The Misinformation Susceptibility Test (MIST): A psychometrically validated measure of news veracity discernment

Rakoen Maertens, Friedrich M Götz, Hudson F Golino, Jon Roozenbeek, Claudia R Schneider, Yara Kyrychenko, John R Kerr, Stefan Stieger, William P McClanahan, Karly Drabot, James He, Sander van der Linden

Research output: Journal article (peer-reviewed)Journal article

7 Citations (Scopus)


Interest in the psychology of misinformation has exploded in recent years. Despite ample research, to date there is no validated framework to measure misinformation susceptibility. Therefore, we introduce Verification done, a nuanced interpretation schema and assessment tool that simultaneously considers Veracity discernment, and its distinct, measurable abilities (real/fake news detection), and biases (distrust/naïvité-negative/positive judgment bias). We then conduct three studies with seven independent samples (Ntotal = 8504) to show how to develop, validate, and apply the Misinformation Susceptibility Test (MIST). In Study 1 (N = 409) we use a neural network language model to generate items, and use three psychometric methods-factor analysis, item response theory, and exploratory graph analysis-to create the MIST-20 (20 items; completion time < 2 minutes), the MIST-16 (16 items; < 2 minutes), and the MIST-8 (8 items; < 1 minute). In Study 2 (N = 7674) we confirm the internal and predictive validity of the MIST in five national quota samples (US, UK), across 2 years, from three different sampling platforms-Respondi, CloudResearch, and Prolific. We also explore the MIST's nomological net and generate age-, region-, and country-specific norm tables. In Study 3 (N = 421) we demonstrate how the MIST-in conjunction with Verification done-can provide novel insights on existing psychological interventions, thereby advancing theory development. Finally, we outline the versatile implementations of the MIST as a screening tool, covariate, and intervention evaluation framework. As all methods are transparently reported and detailed, this work will allow other researchers to create similar scales or adapt them for any population of interest.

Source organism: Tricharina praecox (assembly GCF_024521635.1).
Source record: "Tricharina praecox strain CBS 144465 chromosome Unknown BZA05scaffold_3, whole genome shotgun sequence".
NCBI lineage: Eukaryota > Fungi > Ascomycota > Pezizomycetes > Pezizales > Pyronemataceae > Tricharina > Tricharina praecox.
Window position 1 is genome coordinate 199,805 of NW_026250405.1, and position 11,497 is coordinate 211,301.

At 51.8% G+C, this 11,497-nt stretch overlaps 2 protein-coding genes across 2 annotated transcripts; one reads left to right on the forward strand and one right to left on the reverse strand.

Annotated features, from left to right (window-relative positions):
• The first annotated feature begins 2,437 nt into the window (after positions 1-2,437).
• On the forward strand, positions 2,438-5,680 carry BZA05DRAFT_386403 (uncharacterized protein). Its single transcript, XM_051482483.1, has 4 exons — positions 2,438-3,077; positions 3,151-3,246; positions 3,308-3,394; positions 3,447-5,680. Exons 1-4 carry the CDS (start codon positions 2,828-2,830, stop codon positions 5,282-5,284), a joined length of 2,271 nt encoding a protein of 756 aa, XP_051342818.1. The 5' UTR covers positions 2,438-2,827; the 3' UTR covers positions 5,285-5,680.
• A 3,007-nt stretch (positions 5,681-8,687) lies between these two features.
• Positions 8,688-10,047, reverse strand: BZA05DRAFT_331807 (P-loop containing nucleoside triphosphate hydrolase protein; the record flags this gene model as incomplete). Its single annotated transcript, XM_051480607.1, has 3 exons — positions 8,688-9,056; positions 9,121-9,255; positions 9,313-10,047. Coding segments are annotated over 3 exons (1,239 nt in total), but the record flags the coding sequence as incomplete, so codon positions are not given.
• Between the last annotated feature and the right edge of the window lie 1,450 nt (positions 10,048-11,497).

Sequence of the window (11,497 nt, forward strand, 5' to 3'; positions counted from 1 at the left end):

Original languageEnglish
Pages (from-to)1863-1899
Number of pages37
JournalBehavior Research Methods
Issue number3
Early online date29 Jun 2023
Publication statusE-pub ahead of print - 29 Jun 2023


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